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Apartheid Foes in London Protest Visit by S. African

June 23, 1989|From United Press International

LONDON — Anti-apartheid demonstrators hurled a tin of white paint at the car of South Africa's ruling National Party leader, Frederik de Klerk, when he arrived for his first round of key talks today with Prime Minister Margaret Thatcher.

Thatcher and De Klerk, who later revealed only scant details of their talks, both described the meeting as friendly and constructive and said they agreed they had to stay in touch. The talks marked De Klerk's first meeting with Thatcher as the new leader of the ruling National Party.

Police, who maintained a strong presence at Thatcher's 10 Downing St. official residence, said they arrested three demonstrators--two men and a woman--who broke through their lines and hurled a tin of white paint at De Klerk's car. De Klerk appeared undisturbed by the incident, in which his car was slightly damaged, police said.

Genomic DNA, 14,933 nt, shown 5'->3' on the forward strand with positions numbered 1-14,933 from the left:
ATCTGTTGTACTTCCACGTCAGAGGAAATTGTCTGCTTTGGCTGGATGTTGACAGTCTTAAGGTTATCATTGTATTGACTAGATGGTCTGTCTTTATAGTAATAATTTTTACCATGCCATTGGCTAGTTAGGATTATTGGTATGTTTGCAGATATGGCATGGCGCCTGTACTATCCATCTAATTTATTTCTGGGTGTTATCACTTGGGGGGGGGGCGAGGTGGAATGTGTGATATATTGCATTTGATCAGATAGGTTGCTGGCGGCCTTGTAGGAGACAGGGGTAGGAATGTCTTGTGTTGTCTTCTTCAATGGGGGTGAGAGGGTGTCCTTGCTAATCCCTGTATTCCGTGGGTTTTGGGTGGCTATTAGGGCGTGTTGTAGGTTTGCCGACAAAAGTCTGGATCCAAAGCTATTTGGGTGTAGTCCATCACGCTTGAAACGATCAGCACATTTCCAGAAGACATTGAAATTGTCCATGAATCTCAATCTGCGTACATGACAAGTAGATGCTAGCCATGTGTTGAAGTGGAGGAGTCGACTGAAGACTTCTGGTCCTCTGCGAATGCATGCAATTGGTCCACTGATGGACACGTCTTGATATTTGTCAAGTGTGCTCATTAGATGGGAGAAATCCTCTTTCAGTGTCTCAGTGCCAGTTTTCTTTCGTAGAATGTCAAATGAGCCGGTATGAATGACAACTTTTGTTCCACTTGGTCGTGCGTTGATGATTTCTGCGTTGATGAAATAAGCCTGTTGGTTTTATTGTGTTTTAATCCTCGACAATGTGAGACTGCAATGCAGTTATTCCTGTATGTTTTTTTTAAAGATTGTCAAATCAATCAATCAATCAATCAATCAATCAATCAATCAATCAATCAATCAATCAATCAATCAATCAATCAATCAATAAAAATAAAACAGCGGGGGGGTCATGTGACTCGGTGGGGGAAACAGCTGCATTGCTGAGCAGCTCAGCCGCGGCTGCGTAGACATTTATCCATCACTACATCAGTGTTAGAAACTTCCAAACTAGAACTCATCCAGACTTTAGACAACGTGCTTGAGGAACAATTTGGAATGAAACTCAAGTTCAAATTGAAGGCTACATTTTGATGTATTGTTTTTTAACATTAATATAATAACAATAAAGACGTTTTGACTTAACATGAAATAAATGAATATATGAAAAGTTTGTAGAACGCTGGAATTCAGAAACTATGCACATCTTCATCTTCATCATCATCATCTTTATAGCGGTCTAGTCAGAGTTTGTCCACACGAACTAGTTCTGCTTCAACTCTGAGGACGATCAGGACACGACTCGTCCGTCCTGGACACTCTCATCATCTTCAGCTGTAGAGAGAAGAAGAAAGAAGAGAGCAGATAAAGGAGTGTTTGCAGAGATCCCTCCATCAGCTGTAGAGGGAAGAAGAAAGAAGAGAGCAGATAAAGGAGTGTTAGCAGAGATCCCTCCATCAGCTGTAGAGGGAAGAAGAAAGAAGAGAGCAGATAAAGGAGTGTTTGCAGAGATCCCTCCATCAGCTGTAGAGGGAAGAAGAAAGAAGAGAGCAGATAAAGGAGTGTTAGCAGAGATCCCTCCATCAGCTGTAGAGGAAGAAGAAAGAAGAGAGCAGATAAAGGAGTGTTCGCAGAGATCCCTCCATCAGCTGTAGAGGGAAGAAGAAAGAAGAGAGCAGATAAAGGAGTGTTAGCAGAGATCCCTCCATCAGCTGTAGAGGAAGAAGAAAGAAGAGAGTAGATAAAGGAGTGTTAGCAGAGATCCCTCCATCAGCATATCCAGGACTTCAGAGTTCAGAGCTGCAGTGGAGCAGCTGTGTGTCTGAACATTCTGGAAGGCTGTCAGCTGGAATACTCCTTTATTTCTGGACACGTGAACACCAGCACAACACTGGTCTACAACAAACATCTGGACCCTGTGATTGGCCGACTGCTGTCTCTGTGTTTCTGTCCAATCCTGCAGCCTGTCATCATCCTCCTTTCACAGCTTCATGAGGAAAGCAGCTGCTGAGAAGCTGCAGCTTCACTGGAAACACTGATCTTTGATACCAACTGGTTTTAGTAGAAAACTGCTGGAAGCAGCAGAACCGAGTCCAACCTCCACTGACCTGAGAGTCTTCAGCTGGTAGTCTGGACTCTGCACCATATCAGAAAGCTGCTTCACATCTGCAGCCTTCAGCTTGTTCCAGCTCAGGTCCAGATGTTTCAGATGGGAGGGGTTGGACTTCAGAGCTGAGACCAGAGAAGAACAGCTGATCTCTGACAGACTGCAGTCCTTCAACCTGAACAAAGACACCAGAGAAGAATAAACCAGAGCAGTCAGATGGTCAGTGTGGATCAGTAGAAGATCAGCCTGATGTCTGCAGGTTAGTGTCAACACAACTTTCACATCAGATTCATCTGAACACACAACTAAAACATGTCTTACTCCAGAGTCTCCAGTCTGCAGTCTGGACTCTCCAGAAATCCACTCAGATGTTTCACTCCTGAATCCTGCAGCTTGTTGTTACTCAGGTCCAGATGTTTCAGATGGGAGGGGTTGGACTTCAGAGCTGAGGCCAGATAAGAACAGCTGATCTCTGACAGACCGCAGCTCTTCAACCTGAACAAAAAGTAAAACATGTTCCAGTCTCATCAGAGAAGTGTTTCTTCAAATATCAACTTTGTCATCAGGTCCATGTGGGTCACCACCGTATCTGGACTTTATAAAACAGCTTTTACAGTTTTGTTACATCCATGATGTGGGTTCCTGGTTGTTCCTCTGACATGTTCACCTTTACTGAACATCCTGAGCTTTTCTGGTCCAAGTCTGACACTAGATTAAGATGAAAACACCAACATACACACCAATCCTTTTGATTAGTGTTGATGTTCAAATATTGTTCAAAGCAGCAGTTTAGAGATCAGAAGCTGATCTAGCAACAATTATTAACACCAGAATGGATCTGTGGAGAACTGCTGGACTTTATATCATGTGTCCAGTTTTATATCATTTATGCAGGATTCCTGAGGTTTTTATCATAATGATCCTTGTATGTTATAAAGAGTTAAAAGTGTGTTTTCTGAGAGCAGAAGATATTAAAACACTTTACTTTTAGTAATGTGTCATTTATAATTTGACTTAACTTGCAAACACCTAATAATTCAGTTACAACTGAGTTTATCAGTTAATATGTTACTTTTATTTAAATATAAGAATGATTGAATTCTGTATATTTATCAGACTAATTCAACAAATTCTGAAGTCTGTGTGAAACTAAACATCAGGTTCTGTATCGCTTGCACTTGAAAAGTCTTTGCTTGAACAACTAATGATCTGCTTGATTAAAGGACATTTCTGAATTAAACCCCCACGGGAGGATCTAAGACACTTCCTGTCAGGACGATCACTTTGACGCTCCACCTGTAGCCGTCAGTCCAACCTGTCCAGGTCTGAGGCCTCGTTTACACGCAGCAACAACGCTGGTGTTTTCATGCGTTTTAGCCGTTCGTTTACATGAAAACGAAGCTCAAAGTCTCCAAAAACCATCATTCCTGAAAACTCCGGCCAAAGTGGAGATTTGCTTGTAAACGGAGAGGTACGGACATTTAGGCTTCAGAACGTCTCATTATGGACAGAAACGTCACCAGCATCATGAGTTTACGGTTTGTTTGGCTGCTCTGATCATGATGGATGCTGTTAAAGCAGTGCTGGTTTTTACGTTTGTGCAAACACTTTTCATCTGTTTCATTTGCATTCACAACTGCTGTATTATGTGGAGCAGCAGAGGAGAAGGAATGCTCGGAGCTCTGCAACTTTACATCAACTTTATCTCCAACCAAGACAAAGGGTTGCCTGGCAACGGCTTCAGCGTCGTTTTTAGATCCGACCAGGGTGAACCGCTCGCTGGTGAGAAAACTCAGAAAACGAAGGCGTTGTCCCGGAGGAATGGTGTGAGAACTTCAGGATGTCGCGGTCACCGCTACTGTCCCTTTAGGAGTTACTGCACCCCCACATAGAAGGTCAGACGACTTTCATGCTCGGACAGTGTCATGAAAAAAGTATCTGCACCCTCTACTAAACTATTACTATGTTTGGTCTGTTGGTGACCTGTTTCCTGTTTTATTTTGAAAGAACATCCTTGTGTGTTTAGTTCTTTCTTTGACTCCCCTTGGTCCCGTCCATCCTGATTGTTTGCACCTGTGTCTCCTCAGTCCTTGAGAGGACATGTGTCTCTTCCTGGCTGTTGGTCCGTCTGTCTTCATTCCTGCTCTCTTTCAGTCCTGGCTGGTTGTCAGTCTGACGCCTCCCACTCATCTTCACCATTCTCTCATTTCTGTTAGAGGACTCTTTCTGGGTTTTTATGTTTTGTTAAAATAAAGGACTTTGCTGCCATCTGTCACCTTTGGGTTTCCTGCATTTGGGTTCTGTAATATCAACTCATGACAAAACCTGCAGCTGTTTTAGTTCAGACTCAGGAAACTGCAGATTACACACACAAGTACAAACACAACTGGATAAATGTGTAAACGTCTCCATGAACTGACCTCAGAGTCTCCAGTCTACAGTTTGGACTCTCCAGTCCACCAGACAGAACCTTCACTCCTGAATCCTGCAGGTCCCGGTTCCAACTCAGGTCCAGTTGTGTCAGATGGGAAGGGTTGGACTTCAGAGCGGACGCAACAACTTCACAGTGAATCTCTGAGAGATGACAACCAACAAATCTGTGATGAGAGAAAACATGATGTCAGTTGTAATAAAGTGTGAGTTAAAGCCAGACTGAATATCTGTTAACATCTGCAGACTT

Anti-apartheid activists, whose small but vocal presence also forced police to cordon off the South African Embassy on Trafalgar Square, said the white paint symbolized the oppression of South Africa's black majority by its white minority.

A spokesman for Thatcher described her talk with De Klerk as "a very friendly and constructive discussion."

"There is evidence of a new mood in South Africa and a determination to resolve the great issues of the day through negotiation for the people of South Africa, their leaders, all of them, to decide the way ahead," the spokesman said.

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